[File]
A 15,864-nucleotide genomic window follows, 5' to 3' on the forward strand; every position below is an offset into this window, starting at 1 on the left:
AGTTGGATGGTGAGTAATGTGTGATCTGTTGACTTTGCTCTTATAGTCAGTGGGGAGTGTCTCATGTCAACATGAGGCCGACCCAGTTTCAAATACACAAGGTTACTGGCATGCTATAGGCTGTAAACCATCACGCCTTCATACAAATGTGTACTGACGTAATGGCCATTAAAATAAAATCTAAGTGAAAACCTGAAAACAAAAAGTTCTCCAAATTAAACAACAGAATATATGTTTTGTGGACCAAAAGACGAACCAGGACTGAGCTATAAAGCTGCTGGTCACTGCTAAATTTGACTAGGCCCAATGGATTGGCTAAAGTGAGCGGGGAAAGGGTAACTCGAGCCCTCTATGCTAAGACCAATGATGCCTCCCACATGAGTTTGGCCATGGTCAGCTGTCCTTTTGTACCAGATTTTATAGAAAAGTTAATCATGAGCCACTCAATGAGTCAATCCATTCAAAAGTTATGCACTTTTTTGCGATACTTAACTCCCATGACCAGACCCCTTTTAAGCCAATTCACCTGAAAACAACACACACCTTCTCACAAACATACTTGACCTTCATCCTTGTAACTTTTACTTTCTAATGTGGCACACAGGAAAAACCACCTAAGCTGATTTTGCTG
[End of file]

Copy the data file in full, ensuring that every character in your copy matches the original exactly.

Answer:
A 15,864-nucleotide genomic window follows, 5' to 3' on the forward strand; every position below is an offset into this window, starting at 1 on the left:
AGTTGGATGGTGAGTAATGTGTGATCTGTTGACTTTGCTCTTATAGTCAGTGGGGAGTGTCTCATGTCAACATGAGGCCGACCCAGTTTCAAATACACAAGGTTACTGGCATGCTATAGGCTGTAAACCATCACGCCTTCATACAAATGTGTACTGACGTAATGGCCATTAAAATAAAATCTAAGTGAAAACCTGAAAACAAAAAGTTCTCCAAATTAAACAACAGAATATATGTTTTGTGGACCAAAAGACGAACCAGGACTGAGCTATAAAGCTGCTGGTCACTGCTAAATTTGACTAGGCCCAATGGATTGGCTAAAGTGAGCGGGGAAAGGGTAACTCGAGCCCTCTATGCTAAGACCAATGATGCCTCCCACATGAGTTTGGCCATGGTCAGCTGTCCTTTTGTACCAGATTTTATAGAAAAGTTAATCATGAGCCACTCAATGAGTCAATCCATTCAAAAGTTATGCACTTTTTTGCGATACTTAACTCCCATGACCAGACCCCTTTTAAGCCAATTCACCTGAAAACAACACACACCTTCTCACAAACATACTTGACCTTCATCCTTGTAACTTTTACTTTCTAATGTGGCACACAGGAAAAACCACCTAAGCTGATTTTGCTG